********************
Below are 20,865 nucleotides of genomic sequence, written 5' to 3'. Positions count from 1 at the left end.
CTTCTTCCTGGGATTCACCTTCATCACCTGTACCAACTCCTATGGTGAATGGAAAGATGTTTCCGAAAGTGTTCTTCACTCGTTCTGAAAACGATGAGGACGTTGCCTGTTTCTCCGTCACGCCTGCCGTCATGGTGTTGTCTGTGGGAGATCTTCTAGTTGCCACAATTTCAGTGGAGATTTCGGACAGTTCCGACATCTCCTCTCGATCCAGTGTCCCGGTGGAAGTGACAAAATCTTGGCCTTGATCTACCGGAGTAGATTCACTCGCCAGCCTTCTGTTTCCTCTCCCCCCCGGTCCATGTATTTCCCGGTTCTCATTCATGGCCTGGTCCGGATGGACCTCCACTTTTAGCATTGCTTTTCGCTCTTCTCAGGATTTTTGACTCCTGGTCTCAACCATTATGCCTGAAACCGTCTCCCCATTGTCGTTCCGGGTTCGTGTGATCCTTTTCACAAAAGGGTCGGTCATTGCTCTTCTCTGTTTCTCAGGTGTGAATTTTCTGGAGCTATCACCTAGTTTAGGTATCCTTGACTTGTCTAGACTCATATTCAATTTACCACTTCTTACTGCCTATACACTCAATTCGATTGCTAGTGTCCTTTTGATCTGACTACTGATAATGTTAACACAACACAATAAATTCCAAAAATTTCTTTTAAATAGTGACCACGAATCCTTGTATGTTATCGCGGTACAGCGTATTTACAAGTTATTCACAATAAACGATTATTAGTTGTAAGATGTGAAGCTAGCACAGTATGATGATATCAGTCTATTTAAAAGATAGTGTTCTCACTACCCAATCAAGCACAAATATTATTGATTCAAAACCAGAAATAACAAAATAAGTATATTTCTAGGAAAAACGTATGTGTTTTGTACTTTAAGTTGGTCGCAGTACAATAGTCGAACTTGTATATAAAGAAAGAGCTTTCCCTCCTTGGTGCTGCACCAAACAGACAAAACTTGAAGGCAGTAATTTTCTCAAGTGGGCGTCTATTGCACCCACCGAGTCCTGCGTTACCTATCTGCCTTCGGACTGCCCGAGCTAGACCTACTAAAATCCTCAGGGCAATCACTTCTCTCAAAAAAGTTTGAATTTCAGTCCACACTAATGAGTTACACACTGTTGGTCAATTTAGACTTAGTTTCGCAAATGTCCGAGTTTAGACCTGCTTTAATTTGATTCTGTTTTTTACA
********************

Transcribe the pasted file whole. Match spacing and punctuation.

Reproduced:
Below are 20,865 nucleotides of genomic sequence, written 5' to 3'. Positions count from 1 at the left end.
CTTCTTCCTGGGATTCACCTTCATCACCTGTACCAACTCCTATGGTGAATGGAAAGATGTTTCCGAAAGTGTTCTTCACTCGTTCTGAAAACGATGAGGACGTTGCCTGTTTCTCCGTCACGCCTGCCGTCATGGTGTTGTCTGTGGGAGATCTTCTAGTTGCCACAATTTCAGTGGAGATTTCGGACAGTTCCGACATCTCCTCTCGATCCAGTGTCCCGGTGGAAGTGACAAAATCTTGGCCTTGATCTACCGGAGTAGATTCACTCGCCAGCCTTCTGTTTCCTCTCCCCCCCGGTCCATGTATTTCCCGGTTCTCATTCATGGCCTGGTCCGGATGGACCTCCACTTTTAGCATTGCTTTTCGCTCTTCTCAGGATTTTTGACTCCTGGTCTCAACCATTATGCCTGAAACCGTCTCCCCATTGTCGTTCCGGGTTCGTGTGATCCTTTTCACAAAAGGGTCGGTCATTGCTCTTCTCTGTTTCTCAGGTGTGAATTTTCTGGAGCTATCACCTAGTTTAGGTATCCTTGACTTGTCTAGACTCATATTCAATTTACCACTTCTTACTGCCTATACACTCAATTCGATTGCTAGTGTCCTTTTGATCTGACTACTGATAATGTTAACACAACACAATAAATTCCAAAAATTTCTTTTAAATAGTGACCACGAATCCTTGTATGTTATCGCGGTACAGCGTATTTACAAGTTATTCACAATAAACGATTATTAGTTGTAAGATGTGAAGCTAGCACAGTATGATGATATCAGTCTATTTAAAAGATAGTGTTCTCACTACCCAATCAAGCACAAATATTATTGATTCAAAACCAGAAATAACAAAATAAGTATATTTCTAGGAAAAACGTATGTGTTTTGTACTTTAAGTTGGTCGCAGTACAATAGTCGAACTTGTATATAAAGAAAGAGCTTTCCCTCCTTGGTGCTGCACCAAACAGACAAAACTTGAAGGCAGTAATTTTCTCAAGTGGGCGTCTATTGCACCCACCGAGTCCTGCGTTACCTATCTGCCTTCGGACTGCCCGAGCTAGACCTACTAAAATCCTCAGGGCAATCACTTCTCTCAAAAAAGTTTGAATTTCAGTCCACACTAATGAGTTACACACTGTTGGTCAATTTAGACTTAGTTTCGCAAATGTCCGAGTTTAGACCTGCTTTAATTTGATTCTGTTTTTTACA